Psoriasis, a model of dermatologic psychosomatic disease: psychiatric implications and treatments

Authors


  • Conflicts of interest: None.

Evan Rieder, md
Department of Psychiatry
New York University School of Medicine
550 First Avenue
NBV 20N11
New York
NY 10016
USA
E-mail: evan.rieder@nyumc.org

Abstract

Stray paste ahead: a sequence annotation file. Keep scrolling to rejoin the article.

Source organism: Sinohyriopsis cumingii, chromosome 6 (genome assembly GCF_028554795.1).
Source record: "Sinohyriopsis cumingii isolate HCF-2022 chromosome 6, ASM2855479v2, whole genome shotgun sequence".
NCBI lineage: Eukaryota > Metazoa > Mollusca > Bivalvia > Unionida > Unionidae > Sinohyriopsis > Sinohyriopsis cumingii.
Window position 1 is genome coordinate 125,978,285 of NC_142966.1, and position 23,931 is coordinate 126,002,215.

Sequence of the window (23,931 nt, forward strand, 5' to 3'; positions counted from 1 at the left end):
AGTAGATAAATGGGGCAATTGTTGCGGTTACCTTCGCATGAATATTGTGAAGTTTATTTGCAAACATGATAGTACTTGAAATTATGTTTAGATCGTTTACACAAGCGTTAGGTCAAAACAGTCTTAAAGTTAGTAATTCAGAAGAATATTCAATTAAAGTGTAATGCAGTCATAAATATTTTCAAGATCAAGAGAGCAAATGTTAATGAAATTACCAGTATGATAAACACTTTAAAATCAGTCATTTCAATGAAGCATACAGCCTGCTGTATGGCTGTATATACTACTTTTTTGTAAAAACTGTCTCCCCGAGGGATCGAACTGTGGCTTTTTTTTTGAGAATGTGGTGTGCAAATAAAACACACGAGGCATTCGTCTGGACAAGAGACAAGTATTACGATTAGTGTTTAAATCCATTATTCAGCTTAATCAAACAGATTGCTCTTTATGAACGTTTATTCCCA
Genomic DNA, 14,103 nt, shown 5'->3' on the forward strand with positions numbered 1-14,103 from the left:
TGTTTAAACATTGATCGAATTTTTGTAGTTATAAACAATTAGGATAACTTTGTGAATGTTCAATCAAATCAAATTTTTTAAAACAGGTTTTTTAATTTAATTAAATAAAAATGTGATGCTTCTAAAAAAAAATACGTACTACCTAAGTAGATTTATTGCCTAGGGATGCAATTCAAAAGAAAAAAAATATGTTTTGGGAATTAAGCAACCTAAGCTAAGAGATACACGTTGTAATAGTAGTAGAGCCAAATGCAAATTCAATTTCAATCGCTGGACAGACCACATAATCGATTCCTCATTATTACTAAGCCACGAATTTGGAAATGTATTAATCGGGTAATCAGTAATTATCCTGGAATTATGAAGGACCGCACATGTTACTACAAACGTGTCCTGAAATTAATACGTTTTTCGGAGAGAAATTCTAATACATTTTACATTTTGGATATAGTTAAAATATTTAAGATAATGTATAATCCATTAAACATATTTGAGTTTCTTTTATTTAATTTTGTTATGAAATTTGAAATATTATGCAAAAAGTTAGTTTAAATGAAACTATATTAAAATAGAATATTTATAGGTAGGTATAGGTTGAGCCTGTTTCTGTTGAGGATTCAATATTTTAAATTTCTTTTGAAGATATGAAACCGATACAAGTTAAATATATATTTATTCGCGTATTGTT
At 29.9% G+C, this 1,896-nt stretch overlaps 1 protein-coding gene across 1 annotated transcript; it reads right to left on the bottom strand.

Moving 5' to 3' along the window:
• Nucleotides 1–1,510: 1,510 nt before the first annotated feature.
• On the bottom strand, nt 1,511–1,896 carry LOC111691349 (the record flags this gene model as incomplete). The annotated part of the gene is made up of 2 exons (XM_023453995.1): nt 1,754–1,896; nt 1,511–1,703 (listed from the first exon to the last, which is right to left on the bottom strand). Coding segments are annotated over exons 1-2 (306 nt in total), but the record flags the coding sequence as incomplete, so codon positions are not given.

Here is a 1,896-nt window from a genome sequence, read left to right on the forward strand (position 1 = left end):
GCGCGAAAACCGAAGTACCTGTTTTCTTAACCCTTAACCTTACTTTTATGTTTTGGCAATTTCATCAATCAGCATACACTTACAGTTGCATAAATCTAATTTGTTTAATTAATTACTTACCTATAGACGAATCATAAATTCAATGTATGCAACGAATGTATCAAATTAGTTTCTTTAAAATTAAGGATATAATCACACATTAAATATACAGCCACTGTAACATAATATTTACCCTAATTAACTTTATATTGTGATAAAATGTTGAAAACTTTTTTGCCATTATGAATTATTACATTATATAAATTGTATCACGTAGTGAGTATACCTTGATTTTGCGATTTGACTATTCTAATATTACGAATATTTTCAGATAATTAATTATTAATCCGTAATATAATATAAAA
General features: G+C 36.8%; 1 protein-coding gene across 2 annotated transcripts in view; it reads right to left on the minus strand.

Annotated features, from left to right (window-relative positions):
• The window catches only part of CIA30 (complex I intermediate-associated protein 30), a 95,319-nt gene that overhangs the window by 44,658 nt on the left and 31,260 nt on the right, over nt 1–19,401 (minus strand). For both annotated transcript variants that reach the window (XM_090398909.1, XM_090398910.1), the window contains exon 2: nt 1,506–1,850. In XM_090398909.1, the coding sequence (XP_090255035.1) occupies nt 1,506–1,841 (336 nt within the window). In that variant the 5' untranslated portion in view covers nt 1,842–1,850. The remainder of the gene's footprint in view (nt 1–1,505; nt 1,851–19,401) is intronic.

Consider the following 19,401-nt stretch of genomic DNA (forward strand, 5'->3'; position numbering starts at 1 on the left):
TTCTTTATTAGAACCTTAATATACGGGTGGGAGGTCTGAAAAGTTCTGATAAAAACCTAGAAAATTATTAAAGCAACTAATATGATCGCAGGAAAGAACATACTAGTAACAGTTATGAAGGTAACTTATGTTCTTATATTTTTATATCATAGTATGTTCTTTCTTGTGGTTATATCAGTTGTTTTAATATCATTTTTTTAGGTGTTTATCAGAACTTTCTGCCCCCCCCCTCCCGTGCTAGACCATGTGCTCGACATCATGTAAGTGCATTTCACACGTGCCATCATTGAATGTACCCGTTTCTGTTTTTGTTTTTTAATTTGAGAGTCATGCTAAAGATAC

Psoriasis is a common dermatologic disorder with psychiatric comorbidity that often goes undetected and untreated. Psoriasis has higher associations with psychiatric illness than do other dermatologic conditions. We conducted a comprehensive qualitative review of all published medical literature on psoriasis and psychiatric comorbidities since 2005. We found that psoriasis patients suffer psychiatric and psychosocial morbidity that is not commensurate with the extent of cutaneous lesions. Biologic therapies and nonpharmacologic psychosocial interventions show promise in treating comorbid psychiatric illness. The main limitations of this review are the low quality of published studies and the infrequent use of basic science endpoints in reporting treatment outcomes. The literature examining the psychiatric comorbidity of psoriasis is expanding but remains of variable quality. Stronger studies will be necessary to more accurately estimate comorbidities and help identify and comprehensively treat suffering patients.

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